Menopause is the transitional phase of a woman’s life when menstrual function ceases, which typically spans a 2-5 year period. During this time, hormonal levels in the body are fluctuating, as estrogen and progesterone levels gradually decline and the body responds by producing higher than normal levels of follicle stimulating hormone (FSH) and luteinizing hormone (LH). The main symptoms likely to be experienced (with varying degrees of severity) are headaches, tiredness, lethargy, irritability, anxiety, nervousness, depression, insomnia, inability to concentrate, hot flashes, and sweating.
Menopause typically occurs between the ages of 48 and 55, but menopause is a gradual physiological process that really begins with birth, and the cycle of gradual maturation and decline of a woman’s reproductive system. This certainly agrees with theChinese medicine (TCM) view of menopause, in which menopause is not viewed as a syndrome so much as a normal transition in a woman’s life that is influenced greatly by a woman’s lifestyle, emotional stress, experiences, and dietary habits.
There are many characteristics of the modern western lifestyle that can lead to increased menopausal symptoms. Emotional stress is an extremely important cause of menopausal problems, as worry, anxiety and fear all weaken the kidneys and lead to yin deficiency. Considering the increased stress posed on women through work and family in the past 40-50 years, it is not uncommon for many women to deal with ongoing overwork and stress both physical and emotional, all of which contribute to a woman’s experience during menopause. Other impacts of a fast-paced lifestyle can be poor or rushed meals, and not having the time or energy for regular exercise or stress release.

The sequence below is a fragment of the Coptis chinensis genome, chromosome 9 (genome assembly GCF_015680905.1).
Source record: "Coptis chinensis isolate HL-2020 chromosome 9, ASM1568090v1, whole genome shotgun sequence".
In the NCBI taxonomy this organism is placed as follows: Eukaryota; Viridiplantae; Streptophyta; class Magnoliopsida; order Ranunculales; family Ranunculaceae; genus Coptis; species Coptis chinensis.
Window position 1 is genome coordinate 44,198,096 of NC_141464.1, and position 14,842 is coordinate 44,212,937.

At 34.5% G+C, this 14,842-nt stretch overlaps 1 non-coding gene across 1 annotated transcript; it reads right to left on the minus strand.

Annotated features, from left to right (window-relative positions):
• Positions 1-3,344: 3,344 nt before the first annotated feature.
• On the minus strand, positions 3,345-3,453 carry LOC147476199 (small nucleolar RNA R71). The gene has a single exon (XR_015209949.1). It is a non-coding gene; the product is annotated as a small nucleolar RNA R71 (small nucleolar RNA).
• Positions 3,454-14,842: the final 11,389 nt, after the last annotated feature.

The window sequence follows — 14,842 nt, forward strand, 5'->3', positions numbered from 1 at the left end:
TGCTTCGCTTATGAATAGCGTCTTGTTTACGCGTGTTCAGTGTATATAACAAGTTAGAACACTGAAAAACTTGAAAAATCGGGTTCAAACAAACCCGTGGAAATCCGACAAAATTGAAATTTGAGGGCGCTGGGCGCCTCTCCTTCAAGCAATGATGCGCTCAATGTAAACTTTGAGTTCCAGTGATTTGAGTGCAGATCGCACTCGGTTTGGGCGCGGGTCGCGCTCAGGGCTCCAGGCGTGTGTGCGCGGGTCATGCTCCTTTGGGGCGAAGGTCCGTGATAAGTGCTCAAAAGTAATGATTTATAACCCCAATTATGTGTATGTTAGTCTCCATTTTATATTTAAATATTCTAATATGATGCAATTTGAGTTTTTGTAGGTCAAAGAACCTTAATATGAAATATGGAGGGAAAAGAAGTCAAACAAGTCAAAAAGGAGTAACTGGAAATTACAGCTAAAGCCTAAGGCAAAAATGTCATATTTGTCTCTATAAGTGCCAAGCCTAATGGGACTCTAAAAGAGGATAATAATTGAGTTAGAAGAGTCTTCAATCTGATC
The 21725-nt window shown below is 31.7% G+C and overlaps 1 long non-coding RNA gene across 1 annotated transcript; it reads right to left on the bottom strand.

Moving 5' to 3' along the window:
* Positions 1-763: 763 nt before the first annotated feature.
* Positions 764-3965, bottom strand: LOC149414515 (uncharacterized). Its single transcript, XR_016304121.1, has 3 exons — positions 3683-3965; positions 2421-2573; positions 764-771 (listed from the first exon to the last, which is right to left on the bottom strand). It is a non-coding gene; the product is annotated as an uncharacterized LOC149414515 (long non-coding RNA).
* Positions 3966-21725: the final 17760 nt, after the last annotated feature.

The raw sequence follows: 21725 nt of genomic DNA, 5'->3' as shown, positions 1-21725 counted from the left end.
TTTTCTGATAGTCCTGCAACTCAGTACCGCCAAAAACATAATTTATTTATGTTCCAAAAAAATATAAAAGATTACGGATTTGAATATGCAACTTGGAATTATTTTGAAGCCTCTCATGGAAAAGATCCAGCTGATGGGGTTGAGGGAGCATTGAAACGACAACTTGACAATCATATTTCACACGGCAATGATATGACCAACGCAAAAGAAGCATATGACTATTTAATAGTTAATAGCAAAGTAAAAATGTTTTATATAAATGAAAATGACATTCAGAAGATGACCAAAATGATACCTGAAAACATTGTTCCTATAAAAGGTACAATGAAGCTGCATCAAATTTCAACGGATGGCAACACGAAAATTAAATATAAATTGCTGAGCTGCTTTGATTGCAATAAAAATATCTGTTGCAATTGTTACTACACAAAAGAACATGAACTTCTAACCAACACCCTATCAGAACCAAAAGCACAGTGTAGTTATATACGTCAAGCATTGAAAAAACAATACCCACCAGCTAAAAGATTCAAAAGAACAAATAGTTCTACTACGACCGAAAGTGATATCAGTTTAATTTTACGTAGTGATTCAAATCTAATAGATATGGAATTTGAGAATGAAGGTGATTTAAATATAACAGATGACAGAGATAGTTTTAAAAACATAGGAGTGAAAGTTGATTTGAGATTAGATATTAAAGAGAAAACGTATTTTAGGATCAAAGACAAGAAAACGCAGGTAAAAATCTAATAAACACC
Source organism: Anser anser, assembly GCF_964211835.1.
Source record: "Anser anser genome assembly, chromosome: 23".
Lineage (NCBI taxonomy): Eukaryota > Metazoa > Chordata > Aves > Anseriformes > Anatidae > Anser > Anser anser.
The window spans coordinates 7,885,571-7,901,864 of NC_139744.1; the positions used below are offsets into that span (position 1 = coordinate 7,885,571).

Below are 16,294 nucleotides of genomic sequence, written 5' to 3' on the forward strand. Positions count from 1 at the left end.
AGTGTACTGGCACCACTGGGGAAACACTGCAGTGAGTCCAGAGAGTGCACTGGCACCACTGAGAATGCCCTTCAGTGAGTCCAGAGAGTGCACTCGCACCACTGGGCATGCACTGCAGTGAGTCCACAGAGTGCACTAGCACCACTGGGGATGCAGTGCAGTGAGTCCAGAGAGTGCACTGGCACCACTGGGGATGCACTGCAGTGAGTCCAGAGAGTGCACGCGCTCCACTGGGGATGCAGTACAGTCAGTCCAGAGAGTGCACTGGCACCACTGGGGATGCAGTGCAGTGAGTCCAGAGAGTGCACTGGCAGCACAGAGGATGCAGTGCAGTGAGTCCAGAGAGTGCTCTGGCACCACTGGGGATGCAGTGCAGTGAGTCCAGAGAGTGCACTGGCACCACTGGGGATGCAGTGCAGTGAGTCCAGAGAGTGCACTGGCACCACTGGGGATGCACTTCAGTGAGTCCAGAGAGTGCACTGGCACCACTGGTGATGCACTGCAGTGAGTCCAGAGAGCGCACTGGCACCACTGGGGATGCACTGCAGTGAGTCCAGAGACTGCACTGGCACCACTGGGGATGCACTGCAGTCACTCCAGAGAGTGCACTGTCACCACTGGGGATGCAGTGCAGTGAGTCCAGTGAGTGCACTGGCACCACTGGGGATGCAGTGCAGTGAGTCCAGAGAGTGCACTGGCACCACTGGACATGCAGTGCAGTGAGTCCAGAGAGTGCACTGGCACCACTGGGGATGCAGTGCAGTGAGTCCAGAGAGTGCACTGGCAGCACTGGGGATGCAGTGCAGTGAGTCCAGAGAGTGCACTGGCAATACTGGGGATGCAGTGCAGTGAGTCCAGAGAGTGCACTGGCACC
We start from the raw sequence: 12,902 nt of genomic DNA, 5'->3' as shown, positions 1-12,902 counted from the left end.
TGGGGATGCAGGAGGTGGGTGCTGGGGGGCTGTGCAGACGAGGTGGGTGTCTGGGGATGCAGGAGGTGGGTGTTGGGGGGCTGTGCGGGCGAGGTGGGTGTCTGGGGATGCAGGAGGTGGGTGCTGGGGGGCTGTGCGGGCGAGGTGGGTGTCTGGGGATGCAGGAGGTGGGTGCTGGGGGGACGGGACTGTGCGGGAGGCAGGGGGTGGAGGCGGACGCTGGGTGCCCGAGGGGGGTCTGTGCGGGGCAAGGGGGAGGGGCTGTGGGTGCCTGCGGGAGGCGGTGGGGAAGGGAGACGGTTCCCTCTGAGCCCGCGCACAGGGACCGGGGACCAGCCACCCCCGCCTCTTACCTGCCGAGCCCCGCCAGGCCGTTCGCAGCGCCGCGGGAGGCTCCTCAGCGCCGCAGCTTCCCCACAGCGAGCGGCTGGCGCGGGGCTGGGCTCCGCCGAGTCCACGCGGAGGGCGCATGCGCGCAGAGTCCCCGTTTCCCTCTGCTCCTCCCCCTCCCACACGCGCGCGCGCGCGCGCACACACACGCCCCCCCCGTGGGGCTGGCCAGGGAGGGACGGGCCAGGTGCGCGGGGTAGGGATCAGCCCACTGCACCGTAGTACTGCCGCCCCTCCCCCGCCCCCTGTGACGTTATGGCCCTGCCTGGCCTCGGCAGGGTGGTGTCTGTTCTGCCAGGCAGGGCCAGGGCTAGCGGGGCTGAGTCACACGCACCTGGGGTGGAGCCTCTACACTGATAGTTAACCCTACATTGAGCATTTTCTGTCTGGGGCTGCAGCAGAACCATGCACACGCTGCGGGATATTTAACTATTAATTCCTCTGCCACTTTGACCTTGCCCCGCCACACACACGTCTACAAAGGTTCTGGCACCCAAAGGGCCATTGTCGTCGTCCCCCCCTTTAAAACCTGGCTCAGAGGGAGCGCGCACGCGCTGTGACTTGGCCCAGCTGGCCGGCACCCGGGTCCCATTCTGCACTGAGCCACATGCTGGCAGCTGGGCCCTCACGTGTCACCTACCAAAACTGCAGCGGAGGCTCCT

From a Chinese medicine perspective, menopausal symptoms are generally due to a decline of the kidneys as we age, often as either a deficiency of kidney-yin, kidney-yang, or both, each of which will present its own set of symptoms. Sweating in the middle of the night indicates a kidney yin deficiency, whereas sweating in the early morning upon waking indicates a kidney yang deficiency. A kidney yang deficiency will also be accompanied by a feeling of cold, especially in the feet, whereas a kidney yin deficiency will be accompanied by a feeling of heat, particularly in the chest, the palms of the hands, and the soles of the feet.
A kidney yin or yang deficiency pattern may also be combined with other patterns of imbalance, which might involve the liver, a stagnation of qi (energy), deficiency of blood. These imbalances can contribute to other menopausal symptoms: hot flashes, insomnia, irritability, depression, nervousness and anxiety, fatigue, palpitations, nausea, diarrhea and constipation, and stiffness, bloating, cramps and joint pain, among other symptoms.
Acupuncture offers a more natural approach to managing menopausal symptoms. Whereas some types of menopausal treatments may have negative side-effects, acupuncture can help to manage symptoms without any negative impact on health, indeed by bringing the body into a more balanced state of functioning, health can actually be improved. Acupuncture can help to relieve menopausal symptoms to make this transition a much more enjoyable and comfortable time of a woman’s life.
James Kaufman is a Registered Acupuncturist at Okanagan Acupuncture Centre, 1625 Ellis St, Kelowna, BC.